As it happens, there is a scientific name for these hostile habitats: isolated, confined, extreme (ICE) environments. There is even a field of research in which scientists probe the psychological impacts of living in conditions analogous to long jaunts in space.
Of all the places on Earth to run ICE experiments, one in particular stands out.
“The Antarctic is regarded as an ideal analog for space because its extreme environment is characterized by numerous stressors that mirror those present during long-duration space exploration,” a team of researchers led by psychologist Candice Alfano from the University of Houston wrote in a new study.
“In addition to small crews and limited communication during Antarctic winter months, the environment offers little sensory stimulation and extended periods of darkness and harsh weather conditions restrict outdoor activity. Evacuation is difficult if not impossible,” the study authors added.
Alfano and her team leveraged the natural hardship of Antarctica’s difficult conditions, monitoring the psychological health and development of personnel living and working at two remote Antarctic research stations during the nine-month study period.
The psychologists devised a monthly self-reporting tool called the Mental Health Checklist, designed to measure personnel’s emotional states and mental health, including positive adaptation (feelings of control and inspiration), poor self-regulation (feelings of restlessness, inattentiveness, and tiredness), and anxious apprehension (feelings of worry and obsessing over things).
The study also monitored and rated Antarctic personnel’s physical symptoms of illness, and Alfano’s team collected saliva samples to assess the personnel’s cortisol levels – a biomarker of stress.
Ultimately, the study results showed that the participants’ positive adaptations decreased over the course of their Antarctic mission, while poor self-regulation emotions increased.
“We observed significant changes in psychological functioning, but patterns of change for specific aspects of mental health differed,” Alfano said in a press release.
“The most marked alterations were observed for positive emotions such that we saw continuous declines from the start to the end of the mission, without evidence of a ‘bounce-back effect’ as participants were preparing to return home,” she added.
According to the researchers, much previous research in this area has focused on negative emotional states triggered by the conditions of isolated, confined, and extreme environments.
But it’s possible we’ve been missing out on another simultaneous problem. Diminishing positive feelings over long stays in difficult places appeared to be an almost universal response to the ICE conditions, whereas changes in negative emotion levels were more varied between individuals.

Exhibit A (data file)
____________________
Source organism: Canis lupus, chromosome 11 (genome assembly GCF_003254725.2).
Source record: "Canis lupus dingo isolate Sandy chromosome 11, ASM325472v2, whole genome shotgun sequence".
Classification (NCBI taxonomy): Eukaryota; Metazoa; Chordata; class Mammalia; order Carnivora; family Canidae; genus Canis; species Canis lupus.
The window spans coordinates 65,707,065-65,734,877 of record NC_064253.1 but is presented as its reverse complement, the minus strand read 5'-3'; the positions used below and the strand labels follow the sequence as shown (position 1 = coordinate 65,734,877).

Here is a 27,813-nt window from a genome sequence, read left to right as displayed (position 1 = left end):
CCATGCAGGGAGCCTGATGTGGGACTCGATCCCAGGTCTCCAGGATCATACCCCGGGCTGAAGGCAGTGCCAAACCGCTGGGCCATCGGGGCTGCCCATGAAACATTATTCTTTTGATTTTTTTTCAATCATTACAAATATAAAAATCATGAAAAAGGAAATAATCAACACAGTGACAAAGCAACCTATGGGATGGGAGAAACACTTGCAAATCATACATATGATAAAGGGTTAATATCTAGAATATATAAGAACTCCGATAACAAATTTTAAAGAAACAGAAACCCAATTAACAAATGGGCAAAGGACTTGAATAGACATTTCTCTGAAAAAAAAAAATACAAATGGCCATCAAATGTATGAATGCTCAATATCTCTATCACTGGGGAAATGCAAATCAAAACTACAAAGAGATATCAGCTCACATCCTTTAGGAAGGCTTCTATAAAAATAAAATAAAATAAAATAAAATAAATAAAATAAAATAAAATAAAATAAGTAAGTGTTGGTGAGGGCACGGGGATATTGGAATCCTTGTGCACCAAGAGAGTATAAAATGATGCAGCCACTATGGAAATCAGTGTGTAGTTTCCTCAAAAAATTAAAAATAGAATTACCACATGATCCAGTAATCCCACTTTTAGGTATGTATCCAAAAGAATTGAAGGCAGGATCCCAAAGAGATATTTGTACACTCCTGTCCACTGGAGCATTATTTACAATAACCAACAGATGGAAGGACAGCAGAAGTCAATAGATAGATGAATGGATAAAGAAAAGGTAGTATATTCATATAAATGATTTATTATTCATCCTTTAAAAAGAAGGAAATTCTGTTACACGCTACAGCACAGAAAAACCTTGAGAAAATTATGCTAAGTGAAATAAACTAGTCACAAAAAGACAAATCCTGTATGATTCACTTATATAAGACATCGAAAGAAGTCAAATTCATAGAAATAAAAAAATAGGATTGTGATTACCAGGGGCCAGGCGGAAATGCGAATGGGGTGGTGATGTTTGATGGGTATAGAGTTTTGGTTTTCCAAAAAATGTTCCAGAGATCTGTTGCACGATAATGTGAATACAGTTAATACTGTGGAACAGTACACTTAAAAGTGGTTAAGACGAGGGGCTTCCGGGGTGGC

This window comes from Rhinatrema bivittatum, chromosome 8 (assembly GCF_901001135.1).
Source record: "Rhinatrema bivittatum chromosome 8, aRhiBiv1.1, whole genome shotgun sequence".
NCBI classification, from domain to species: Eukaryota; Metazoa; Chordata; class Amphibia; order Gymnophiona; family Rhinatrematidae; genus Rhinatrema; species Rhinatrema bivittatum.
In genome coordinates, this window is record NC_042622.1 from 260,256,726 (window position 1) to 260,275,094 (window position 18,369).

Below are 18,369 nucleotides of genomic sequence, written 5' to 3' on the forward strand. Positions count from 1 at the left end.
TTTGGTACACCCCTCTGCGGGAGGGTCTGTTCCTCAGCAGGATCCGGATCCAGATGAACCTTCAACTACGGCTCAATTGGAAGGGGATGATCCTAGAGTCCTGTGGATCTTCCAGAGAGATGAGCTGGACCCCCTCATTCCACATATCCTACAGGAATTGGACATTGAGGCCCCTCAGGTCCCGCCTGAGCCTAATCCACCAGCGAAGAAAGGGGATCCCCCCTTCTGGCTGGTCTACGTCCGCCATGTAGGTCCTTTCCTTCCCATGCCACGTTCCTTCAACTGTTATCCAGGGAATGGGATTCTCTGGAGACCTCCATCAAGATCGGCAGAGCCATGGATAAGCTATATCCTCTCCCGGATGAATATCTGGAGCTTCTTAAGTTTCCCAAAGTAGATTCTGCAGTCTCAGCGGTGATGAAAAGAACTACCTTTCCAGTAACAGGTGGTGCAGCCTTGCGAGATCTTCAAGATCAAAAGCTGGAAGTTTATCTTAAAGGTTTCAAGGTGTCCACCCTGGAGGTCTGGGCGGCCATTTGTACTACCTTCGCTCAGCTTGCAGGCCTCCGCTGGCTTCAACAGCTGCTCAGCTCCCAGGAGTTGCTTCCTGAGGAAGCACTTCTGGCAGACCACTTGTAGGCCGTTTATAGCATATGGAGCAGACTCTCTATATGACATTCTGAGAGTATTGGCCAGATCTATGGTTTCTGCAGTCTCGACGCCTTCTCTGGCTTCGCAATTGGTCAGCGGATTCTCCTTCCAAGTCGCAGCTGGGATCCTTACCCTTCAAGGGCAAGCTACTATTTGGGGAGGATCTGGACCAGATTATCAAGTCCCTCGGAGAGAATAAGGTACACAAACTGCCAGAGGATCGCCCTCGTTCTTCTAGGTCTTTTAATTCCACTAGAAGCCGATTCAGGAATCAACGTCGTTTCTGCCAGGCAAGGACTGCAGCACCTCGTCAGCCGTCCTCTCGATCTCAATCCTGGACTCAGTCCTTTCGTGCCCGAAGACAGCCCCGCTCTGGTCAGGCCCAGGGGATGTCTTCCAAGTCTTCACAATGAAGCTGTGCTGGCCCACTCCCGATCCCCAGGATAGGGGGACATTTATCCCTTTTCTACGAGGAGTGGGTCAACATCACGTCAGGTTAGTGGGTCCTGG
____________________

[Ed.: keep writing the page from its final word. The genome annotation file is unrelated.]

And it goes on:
“Positive emotions such as satisfaction, enthusiasm, and awe are essential features for thriving in high-pressure settings,” Alfano said. “Interventions and countermeasures aimed at enhancing positive emotions may, therefore, be critical in reducing psychological risk in extreme settings.”
The researchers aboard the Polarstern research vessel found themselves in the right place at the right time last month. They were sailing near Antarctica’s northern rim when a giant iceberg broke off the continent.
The ship was some 3,000 miles from the southernmost tip of South America, not far from the Brunt Ice Shelf, which is replete with giant, growing cracks. On February 26, one of those cracks tore through the shelf, and an iceberg of more than 490 square miles (1,270 square kilometers) splintered off. This known as a calving event.
The iceberg, named A74, is about the size of Los Angeles, and more than 20 times the size of Manhattan. As it moved away from Antarctica, it revealed a part of the sea floor that hadn’t seen sunlight in 50 years.
The Polarstern crew waited for strong winds in the area to abate, then entered the gap between the A74 and the ice shelf on March 13. The scientists’ goal: investigate the portion of the Weddell Sea bed that had been covered by up to 1,000 feet of thick ice for decades.
The Polarstern crew deployed a camera instrument called the Ocean Floor Observation and Bathymetry System, or OFOBS.
They towed it behind the the ship on a long cable, submerging the OFOBS up to half a mile under the surface.
The OFOBS recorded five hours of footage and took thousands of photos.
The crew also deployed buoys that could measure the temperature and salt content of the water in the newly created gap. Data from the buoys could tell scientists how quickly that part of the Antarctic is warming.
Once OFOBS reached the sea floor, it spotted various creatures living among stones that had tumbled into the water from the ice shelf above.